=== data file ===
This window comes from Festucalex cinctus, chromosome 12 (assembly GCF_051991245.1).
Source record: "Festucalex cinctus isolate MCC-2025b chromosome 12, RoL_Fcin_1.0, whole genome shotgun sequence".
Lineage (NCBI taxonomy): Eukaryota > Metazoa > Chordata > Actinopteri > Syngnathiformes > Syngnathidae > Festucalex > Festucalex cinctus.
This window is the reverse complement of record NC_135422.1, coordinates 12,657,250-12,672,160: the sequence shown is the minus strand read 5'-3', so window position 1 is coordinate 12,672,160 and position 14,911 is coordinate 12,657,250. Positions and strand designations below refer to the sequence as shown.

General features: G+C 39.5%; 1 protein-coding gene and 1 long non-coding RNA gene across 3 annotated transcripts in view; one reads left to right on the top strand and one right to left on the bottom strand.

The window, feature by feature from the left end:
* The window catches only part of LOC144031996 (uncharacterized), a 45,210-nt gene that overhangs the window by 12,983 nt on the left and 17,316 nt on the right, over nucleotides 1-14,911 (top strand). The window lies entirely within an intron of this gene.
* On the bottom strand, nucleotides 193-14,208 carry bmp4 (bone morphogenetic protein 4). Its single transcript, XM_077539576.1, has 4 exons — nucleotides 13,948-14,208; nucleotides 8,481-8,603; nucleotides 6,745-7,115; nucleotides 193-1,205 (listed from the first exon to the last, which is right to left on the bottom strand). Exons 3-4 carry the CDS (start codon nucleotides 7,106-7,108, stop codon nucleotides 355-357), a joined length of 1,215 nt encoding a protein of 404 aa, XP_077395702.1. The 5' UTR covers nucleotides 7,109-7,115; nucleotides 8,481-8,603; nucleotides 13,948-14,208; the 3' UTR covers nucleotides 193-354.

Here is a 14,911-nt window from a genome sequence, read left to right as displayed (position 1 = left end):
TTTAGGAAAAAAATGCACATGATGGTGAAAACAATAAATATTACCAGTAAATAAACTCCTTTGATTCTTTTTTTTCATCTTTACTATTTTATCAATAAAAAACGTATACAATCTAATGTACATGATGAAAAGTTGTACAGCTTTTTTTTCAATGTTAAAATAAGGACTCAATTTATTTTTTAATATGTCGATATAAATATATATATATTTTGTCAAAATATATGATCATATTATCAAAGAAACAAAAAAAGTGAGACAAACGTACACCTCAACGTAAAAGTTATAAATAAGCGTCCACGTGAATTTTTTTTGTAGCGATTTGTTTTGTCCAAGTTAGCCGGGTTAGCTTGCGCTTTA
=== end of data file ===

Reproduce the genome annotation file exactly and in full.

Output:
This window comes from Festucalex cinctus, chromosome 12 (assembly GCF_051991245.1).
Source record: "Festucalex cinctus isolate MCC-2025b chromosome 12, RoL_Fcin_1.0, whole genome shotgun sequence".
Lineage (NCBI taxonomy): Eukaryota > Metazoa > Chordata > Actinopteri > Syngnathiformes > Syngnathidae > Festucalex > Festucalex cinctus.
This window is the reverse complement of record NC_135422.1, coordinates 12,657,250-12,672,160: the sequence shown is the minus strand read 5'-3', so window position 1 is coordinate 12,672,160 and position 14,911 is coordinate 12,657,250. Positions and strand designations below refer to the sequence as shown.

General features: G+C 39.5%; 1 protein-coding gene and 1 long non-coding RNA gene across 3 annotated transcripts in view; one reads left to right on the top strand and one right to left on the bottom strand.

The window, feature by feature from the left end:
* The window catches only part of LOC144031996 (uncharacterized), a 45,210-nt gene that overhangs the window by 12,983 nt on the left and 17,316 nt on the right, over nucleotides 1-14,911 (top strand). The window lies entirely within an intron of this gene.
* On the bottom strand, nucleotides 193-14,208 carry bmp4 (bone morphogenetic protein 4). Its single transcript, XM_077539576.1, has 4 exons — nucleotides 13,948-14,208; nucleotides 8,481-8,603; nucleotides 6,745-7,115; nucleotides 193-1,205 (listed from the first exon to the last, which is right to left on the bottom strand). Exons 3-4 carry the CDS (start codon nucleotides 7,106-7,108, stop codon nucleotides 355-357), a joined length of 1,215 nt encoding a protein of 404 aa, XP_077395702.1. The 5' UTR covers nucleotides 7,109-7,115; nucleotides 8,481-8,603; nucleotides 13,948-14,208; the 3' UTR covers nucleotides 193-354.

Here is a 14,911-nt window from a genome sequence, read left to right as displayed (position 1 = left end):
TTTAGGAAAAAAATGCACATGATGGTGAAAACAATAAATATTACCAGTAAATAAACTCCTTTGATTCTTTTTTTTCATCTTTACTATTTTATCAATAAAAAACGTATACAATCTAATGTACATGATGAAAAGTTGTACAGCTTTTTTTTCAATGTTAAAATAAGGACTCAATTTATTTTTTAATATGTCGATATAAATATATATATATTTTGTCAAAATATATGATCATATTATCAAAGAAACAAAAAAAGTGAGACAAACGTACACCTCAACGTAAAAGTTATAAATAAGCGTCCACGTGAATTTTTTTTGTAGCGATTTGTTTTGTCCAAGTTAGCCGGGTTAGCTTGCGCTTTA